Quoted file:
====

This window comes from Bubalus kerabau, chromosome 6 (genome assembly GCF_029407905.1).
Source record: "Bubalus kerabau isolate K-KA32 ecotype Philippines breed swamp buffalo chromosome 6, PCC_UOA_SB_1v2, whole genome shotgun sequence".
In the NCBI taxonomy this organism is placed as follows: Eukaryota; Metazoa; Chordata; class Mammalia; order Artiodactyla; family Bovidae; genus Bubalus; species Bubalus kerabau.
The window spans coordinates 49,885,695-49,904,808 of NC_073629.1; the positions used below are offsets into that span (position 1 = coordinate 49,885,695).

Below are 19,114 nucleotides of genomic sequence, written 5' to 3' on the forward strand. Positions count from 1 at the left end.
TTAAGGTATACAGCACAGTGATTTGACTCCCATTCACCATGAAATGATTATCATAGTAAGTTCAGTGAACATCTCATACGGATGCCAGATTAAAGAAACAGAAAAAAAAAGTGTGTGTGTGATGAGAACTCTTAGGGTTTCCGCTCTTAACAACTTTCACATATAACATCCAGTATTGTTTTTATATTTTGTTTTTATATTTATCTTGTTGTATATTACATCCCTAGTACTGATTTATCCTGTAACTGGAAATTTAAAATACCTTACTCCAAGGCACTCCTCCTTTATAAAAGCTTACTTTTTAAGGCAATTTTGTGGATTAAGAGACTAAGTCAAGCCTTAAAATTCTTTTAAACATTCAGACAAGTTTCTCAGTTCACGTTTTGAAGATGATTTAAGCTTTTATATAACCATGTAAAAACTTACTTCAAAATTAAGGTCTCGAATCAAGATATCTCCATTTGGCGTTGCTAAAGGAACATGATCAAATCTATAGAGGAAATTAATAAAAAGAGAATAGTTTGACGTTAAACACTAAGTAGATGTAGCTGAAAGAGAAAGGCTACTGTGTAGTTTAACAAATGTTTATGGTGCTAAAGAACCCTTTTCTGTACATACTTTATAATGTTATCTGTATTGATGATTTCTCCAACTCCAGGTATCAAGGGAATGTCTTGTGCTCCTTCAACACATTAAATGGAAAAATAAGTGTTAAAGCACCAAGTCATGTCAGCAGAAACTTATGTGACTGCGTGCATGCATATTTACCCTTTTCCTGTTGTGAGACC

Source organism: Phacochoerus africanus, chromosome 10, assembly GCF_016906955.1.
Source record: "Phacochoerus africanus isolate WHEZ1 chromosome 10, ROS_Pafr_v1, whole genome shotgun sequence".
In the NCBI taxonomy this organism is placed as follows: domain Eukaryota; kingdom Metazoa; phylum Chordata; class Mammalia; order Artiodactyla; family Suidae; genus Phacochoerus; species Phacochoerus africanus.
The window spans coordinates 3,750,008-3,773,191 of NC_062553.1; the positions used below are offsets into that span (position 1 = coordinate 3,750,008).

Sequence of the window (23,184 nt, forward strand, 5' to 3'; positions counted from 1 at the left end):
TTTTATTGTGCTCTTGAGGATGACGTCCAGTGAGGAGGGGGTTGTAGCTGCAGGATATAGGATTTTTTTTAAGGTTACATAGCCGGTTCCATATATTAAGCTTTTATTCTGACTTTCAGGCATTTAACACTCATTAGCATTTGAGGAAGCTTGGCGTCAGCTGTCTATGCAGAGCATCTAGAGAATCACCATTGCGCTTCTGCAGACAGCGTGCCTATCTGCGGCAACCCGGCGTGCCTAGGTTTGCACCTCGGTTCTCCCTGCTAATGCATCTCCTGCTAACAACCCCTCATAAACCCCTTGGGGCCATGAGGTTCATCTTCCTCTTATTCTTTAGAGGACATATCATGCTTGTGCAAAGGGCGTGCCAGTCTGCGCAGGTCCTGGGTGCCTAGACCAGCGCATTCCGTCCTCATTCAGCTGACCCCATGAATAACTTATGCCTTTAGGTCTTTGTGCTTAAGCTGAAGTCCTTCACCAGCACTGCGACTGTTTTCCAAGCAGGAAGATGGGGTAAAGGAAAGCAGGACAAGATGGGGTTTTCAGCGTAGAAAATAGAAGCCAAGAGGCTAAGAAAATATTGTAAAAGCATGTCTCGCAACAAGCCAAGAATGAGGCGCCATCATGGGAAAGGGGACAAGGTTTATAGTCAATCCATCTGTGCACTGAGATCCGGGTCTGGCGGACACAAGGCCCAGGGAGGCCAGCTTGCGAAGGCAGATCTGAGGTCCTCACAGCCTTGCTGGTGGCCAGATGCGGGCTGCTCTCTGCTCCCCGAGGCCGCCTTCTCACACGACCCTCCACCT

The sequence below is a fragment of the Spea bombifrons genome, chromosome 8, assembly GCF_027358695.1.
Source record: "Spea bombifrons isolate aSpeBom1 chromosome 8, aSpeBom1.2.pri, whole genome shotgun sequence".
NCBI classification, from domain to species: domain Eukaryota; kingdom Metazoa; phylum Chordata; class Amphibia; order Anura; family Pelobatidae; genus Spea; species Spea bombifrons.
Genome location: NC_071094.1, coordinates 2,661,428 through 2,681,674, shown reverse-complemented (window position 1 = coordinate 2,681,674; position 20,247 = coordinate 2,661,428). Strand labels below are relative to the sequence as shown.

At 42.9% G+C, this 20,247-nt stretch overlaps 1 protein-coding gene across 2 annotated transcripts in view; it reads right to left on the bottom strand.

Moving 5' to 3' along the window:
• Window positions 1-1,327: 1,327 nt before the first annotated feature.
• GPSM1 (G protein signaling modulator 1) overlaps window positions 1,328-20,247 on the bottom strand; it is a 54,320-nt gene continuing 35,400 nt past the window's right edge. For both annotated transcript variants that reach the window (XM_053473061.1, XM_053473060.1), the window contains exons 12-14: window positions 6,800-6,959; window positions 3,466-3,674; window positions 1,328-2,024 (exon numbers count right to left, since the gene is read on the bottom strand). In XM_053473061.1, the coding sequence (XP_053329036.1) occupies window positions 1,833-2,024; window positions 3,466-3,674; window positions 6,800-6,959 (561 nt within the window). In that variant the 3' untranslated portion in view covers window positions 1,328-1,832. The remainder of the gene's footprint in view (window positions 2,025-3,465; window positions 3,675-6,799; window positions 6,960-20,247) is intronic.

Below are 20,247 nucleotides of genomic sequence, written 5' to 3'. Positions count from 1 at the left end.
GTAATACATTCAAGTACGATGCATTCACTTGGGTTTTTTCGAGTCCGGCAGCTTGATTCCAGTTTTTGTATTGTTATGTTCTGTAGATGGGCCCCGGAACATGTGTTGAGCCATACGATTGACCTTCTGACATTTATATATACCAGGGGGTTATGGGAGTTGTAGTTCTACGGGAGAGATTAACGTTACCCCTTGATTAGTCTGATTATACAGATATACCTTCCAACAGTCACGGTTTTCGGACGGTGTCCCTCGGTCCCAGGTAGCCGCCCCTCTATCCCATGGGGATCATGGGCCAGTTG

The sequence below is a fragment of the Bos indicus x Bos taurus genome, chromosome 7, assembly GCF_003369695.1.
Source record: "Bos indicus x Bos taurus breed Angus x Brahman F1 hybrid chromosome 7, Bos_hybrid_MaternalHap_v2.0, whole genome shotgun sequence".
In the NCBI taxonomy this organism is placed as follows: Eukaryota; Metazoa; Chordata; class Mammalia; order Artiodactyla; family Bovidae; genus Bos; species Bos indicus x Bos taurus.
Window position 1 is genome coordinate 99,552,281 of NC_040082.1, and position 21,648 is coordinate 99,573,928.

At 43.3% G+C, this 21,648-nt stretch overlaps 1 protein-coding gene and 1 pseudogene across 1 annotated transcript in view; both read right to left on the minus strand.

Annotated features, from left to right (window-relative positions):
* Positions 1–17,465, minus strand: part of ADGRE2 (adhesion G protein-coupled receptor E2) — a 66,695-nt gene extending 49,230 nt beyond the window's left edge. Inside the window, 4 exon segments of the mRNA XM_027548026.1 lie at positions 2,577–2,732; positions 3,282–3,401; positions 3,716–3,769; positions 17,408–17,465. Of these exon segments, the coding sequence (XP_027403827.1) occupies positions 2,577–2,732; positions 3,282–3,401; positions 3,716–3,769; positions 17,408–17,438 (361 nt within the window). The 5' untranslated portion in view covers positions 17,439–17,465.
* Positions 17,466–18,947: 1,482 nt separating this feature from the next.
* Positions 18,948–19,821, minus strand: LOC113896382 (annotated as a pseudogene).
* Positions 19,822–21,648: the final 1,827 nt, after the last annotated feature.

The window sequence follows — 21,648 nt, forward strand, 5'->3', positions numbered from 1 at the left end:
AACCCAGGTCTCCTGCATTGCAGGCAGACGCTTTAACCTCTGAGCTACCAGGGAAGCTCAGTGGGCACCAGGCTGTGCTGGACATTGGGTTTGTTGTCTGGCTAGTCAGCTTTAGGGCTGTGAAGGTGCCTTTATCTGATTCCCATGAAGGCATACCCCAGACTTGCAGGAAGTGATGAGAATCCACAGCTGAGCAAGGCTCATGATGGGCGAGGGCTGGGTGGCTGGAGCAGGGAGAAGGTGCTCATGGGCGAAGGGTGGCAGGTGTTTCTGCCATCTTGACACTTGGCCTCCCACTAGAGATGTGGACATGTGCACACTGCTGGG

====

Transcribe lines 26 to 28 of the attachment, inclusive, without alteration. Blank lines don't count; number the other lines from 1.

Window position 1 is genome coordinate 99,552,281 of NC_040082.1, and position 21,648 is coordinate 99,573,928.

At 43.3% G+C, this 21,648-nt stretch overlaps 1 protein-coding gene and 1 pseudogene across 1 annotated transcript in view; both read right to left on the minus strand.

Annotated features, from left to right (window-relative positions):